Dissecting the genetic mechanism underlying a complex disease hinges on discovering gene-environment interactions (GXE). However, detecting GXE is a challenging problem especially when the genetic variants under study are rare. Haplotype-based tests have several advantages over the so-called collapsing tests for detecting rare variants as highlighted in recent literature. Thus, it is of practical interest to compare haplotype-based tests for detecting GXE including the recent ones developed specifically for rare haplotypes. We compare the following methods: haplo.glm, hapassoc, HapReg, Bayesian hierarchical generalized linear model (BhGLM) and logistic Bayesian LASSO (LBL). We simulate data under different types of association scenarios and levels of gene-environment dependence. We find that when the type I error rates are controlled to be the same for all methods, LBL is the most powerful method for detecting GXE. We applied the methods to a lung cancer data set, in particular, in region 15q25.1 as it has been suggested in the literature that it interacts with smoking to affect the lung cancer susceptibility and that it is associated with smoking behavior. LBL and BhGLM were able to detect a rare haplotype-smoking interaction in this region. We also analyzed the sequence data from the Dallas Heart Study, a population-based multi-ethnic study. Specifically, we considered haplotype blocks in the gene ANGPTL4 for association with trait serum triglyceride and used ethnicity as a covariate. Only LBL found interactions of haplotypes with race (Hispanic). Thus, in general, LBL seems to be the best method for detecting GXE among the ones we studied here. Nonetheless, it requires the most computation time.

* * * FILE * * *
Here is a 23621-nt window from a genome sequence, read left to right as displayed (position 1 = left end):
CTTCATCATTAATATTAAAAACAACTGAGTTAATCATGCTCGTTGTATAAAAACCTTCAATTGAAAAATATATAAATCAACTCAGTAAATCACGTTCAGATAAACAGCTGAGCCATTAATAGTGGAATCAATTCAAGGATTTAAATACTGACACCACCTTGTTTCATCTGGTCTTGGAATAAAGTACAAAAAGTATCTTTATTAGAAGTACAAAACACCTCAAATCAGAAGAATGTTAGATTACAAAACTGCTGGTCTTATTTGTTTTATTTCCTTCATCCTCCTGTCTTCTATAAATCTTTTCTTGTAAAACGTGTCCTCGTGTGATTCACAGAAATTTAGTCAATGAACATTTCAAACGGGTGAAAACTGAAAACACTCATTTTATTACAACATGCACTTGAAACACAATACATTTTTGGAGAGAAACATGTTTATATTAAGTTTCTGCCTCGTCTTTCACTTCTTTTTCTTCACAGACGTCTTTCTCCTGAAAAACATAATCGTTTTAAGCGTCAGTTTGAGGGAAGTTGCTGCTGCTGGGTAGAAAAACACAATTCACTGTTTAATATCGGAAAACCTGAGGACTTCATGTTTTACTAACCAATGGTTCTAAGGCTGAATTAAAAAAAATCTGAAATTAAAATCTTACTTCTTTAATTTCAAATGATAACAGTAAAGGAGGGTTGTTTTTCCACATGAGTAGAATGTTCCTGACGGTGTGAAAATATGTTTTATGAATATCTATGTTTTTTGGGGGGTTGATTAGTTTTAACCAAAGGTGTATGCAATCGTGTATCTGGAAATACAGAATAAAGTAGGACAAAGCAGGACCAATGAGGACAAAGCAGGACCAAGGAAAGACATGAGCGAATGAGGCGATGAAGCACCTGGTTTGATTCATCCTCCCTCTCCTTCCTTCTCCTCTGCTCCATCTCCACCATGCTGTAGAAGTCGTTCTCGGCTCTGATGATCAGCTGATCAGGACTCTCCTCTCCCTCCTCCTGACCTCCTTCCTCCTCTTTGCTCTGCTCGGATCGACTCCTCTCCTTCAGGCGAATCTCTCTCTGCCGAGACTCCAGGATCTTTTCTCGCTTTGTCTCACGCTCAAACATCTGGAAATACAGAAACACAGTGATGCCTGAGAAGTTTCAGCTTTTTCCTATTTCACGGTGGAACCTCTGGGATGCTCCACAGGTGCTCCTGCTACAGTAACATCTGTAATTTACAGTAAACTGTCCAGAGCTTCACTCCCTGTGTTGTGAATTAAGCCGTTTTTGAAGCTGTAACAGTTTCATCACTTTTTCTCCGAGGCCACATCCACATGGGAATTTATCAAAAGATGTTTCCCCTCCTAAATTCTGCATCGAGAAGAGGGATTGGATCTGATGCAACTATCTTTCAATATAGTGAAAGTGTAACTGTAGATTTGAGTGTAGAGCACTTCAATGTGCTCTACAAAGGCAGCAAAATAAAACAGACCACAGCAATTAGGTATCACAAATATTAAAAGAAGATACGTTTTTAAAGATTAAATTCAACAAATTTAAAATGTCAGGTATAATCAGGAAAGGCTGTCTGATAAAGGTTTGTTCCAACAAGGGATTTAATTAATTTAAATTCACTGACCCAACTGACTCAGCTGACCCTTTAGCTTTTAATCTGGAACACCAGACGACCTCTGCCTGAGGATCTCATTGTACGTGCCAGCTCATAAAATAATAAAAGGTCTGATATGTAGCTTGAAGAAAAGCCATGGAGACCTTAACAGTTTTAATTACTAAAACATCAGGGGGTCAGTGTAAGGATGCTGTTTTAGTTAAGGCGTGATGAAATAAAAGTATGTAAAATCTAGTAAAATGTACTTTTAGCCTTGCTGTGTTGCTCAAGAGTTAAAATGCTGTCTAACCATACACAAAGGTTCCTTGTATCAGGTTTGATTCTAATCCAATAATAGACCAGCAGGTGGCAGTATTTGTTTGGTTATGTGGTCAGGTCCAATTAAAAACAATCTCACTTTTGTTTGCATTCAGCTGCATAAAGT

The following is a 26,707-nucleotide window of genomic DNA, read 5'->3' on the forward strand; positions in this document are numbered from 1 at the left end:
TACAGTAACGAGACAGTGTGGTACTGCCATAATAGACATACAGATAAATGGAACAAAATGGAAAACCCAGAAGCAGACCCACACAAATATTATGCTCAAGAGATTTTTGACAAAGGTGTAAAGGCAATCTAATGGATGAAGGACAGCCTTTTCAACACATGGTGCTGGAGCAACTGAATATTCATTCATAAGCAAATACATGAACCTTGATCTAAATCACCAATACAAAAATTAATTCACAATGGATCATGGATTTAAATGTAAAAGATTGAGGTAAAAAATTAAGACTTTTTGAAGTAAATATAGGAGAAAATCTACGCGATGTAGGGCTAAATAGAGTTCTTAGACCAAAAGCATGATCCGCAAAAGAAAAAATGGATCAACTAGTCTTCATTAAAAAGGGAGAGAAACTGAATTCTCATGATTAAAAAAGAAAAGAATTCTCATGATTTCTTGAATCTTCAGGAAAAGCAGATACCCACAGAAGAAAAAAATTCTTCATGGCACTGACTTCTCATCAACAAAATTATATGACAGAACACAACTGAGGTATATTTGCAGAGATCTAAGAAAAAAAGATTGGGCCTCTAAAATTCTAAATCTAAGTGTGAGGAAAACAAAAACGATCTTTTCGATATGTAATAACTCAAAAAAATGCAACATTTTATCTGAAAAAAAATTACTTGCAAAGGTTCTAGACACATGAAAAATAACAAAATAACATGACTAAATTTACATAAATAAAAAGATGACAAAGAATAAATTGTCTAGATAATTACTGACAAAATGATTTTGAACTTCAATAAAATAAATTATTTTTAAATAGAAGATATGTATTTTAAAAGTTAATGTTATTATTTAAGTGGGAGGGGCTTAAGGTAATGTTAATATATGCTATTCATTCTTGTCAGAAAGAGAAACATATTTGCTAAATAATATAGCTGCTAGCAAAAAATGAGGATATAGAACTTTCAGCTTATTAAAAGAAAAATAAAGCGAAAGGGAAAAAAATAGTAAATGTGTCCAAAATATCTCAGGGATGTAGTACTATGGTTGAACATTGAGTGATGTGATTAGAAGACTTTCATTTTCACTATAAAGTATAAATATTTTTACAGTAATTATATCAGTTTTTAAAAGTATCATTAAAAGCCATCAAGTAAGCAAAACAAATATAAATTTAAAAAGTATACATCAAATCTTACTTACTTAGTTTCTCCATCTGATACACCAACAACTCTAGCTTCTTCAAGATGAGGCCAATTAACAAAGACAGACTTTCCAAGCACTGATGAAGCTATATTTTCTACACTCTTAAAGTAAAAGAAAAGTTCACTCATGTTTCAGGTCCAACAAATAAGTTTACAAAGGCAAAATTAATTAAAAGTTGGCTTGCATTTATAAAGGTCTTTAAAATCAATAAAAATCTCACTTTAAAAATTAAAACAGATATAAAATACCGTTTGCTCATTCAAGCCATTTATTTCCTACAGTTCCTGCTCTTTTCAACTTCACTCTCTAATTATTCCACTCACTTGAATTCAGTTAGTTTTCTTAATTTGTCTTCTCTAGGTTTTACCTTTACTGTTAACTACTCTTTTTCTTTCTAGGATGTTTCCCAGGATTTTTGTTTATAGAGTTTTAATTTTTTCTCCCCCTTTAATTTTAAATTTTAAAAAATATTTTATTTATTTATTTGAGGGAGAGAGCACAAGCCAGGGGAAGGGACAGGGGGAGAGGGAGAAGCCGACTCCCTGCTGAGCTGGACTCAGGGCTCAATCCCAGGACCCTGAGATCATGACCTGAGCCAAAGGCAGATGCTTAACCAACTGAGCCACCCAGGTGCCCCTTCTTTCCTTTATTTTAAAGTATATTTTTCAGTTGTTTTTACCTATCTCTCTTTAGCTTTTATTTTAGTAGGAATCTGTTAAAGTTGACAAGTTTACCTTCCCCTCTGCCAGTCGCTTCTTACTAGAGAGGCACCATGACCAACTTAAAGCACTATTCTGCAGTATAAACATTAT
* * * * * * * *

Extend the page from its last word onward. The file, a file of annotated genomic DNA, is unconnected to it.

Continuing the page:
All Science Journal Classification (ASJC) codes
- Information Systems
- Molecular Biology